I’m about a month into my PhD now, taking into account a week in the Lakes we’ve just returned from, and I’m pretty sure I’m in the same position as most month-old PhD students – with each book or article I read, the direction of my research seems to change dramatically, and a hundred new directions become possible. Each time I think I’ve found a new and interesting way of approaching my subject, I find out there’s already an entire discipline devoted to it. It’s a touch overwhelming, but probably that’s supposed to be the case. Either way, I keep coming to awkward aesthetic decisions about my thesis, like, it would be nice if it was both academically rigorous and enjoyable to read; or, in my purpler moments, I want to write something beautiful. Maybe I need to keep my feet on the ground.

Having spent a week in the mountains, perhaps I’m getting romantic ideas in my head, but I’m not sure that’s such a bad thing. There’s no shortage of history in the mountains, even for one so mired in the industrial era as I – the Romans quarried at Honister, the Elizabethans mined copper from the Old Man of Coniston, and lead was mined at Force Crag in Braithwaite. This is just up the road from where we stayed, and in fact in Thornthwaite itself there are disused lead mine workings, if you know where to look.

As with the rest of the Lakes, Thornthwaite is thoroughly rural now. It’s flanked by the mass of the Whinlatter Forest Park to the West (planted by the Forestry Commission in the 1960s as Thornthwaite Forest, as Wainwright points out, characteristically grumpily), and the mass of Bassenthwaite Lake and its attendant marshes to the East. There’s a gallery with a tea shop, two hotels, some holiday cottages (and at least one red squirrel).

150 years ago, the physical environment wasn’t all that different. The forest was private rather than public (as with most of the landscape), and the A66 there now was a railway. You can still walk across the aqueduct built for Chapel Beck, although it crosses the bypass now. The lead mine was located on the main road of the time, by “Hollins” – if you’re passing through, it’s opposite the disused school bus. There was also a woolen mill at one point, up Thwaite Hill, with a mill dam up the hill and an unidentified old shaft on the 1864 map. So, plenty of activity for such an out-of-the-way little spot.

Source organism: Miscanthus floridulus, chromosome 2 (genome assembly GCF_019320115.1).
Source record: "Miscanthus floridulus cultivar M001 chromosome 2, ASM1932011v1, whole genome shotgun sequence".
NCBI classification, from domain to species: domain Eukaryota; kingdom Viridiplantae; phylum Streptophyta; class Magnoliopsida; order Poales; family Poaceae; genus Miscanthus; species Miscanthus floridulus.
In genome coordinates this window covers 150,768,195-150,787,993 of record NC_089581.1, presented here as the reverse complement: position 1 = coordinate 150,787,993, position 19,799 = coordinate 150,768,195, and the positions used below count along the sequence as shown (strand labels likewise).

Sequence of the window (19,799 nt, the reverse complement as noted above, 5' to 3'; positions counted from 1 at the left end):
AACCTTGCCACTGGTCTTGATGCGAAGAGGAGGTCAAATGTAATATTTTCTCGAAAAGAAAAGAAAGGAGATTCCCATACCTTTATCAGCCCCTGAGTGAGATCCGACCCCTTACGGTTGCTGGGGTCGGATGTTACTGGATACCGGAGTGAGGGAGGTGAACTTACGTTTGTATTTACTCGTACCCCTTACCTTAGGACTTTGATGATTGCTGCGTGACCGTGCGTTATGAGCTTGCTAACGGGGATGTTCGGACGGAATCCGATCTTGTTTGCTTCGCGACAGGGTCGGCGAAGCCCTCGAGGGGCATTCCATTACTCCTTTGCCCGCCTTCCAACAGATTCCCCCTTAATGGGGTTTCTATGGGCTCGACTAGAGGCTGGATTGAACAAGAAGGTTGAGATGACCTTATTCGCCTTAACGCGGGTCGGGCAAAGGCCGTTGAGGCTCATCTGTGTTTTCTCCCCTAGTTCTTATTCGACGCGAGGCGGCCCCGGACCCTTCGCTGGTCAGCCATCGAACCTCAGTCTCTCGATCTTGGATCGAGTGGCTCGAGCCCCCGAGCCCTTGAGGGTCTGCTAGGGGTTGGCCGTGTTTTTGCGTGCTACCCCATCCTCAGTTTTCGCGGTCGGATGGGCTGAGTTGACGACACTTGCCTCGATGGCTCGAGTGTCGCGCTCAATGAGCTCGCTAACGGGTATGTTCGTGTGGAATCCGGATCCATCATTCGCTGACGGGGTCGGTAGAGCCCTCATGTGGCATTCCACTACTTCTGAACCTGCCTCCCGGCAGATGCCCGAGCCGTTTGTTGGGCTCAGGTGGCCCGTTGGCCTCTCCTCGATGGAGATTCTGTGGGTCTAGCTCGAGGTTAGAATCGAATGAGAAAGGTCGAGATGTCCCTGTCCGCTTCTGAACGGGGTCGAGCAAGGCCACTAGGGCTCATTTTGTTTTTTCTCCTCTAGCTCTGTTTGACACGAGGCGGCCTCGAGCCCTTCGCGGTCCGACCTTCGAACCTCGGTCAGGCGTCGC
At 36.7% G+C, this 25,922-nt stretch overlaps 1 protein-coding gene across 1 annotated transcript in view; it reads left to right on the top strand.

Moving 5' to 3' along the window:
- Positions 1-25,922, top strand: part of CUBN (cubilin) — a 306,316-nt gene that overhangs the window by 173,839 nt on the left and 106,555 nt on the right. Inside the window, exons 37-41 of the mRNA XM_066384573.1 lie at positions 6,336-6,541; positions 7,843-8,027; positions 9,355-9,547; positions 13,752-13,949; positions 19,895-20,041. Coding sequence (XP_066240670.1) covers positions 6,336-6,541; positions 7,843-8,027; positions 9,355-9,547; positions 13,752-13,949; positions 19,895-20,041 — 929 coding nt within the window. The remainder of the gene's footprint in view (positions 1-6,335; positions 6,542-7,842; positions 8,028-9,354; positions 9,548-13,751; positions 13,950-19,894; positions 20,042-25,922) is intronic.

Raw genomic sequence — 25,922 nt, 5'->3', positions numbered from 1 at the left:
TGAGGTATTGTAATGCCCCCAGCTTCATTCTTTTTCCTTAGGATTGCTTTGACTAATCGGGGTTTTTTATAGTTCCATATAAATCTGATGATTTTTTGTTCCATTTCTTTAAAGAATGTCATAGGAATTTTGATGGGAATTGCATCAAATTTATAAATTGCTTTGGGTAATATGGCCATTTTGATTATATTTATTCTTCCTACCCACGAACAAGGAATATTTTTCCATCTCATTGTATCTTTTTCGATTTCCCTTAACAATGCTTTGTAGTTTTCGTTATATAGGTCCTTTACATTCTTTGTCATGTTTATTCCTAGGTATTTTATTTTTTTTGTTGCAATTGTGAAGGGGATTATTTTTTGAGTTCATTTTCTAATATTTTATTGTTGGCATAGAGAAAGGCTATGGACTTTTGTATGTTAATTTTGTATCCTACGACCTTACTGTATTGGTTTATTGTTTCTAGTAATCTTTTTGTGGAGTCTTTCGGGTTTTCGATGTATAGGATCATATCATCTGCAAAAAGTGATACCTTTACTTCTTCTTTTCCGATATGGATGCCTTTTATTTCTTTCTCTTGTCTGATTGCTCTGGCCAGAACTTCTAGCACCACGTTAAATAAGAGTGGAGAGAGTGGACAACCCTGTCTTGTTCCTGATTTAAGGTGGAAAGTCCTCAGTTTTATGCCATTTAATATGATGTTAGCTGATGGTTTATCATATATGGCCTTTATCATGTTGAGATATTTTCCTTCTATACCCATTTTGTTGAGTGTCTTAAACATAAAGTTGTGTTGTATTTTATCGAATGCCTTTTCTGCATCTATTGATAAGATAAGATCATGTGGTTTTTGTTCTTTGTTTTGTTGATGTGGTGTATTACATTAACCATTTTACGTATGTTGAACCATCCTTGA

© Crown Copyright and Landmark Information Group Limited 2014. All rights reserved. 1864.
© Crown Copyright and Landmark Information Group Limited 2014. All rights reserved. 1864.
© Crown Copyright and Landmark Information Group Limited 2014. All rights reserved. 1864.
© Crown Copyright and Landmark Information Group Limited 2014. All rights reserved. 1864.

This is pretty typical for the lakes, in that these are all disused. Mining in particular declined in the nineteenth century when it became easier to extract coal, lead and iron from other parts of the country. Despite the evidence of the map though, it appears Thornthwaite lead was mined til at least 1920. Much as it saddens me to say it, you can’t always rely on maps to give you the full picture.


1 Comment

  1. I am interested in learning more about your map of Thornthwaite. My ancestor is listed in the 1841 census as living at Beckside and in teh 1851 census as living at Thwaite Hill. He lost an arm in 1845 at a wool mill in Thornthwaite.


Leave a Reply

Fill in your details below or click an icon to log in: Logo

You are commenting using your account. Log Out /  Change )

Google+ photo

You are commenting using your Google+ account. Log Out /  Change )

Twitter picture

You are commenting using your Twitter account. Log Out /  Change )

Facebook photo

You are commenting using your Facebook account. Log Out /  Change )


Connecting to %s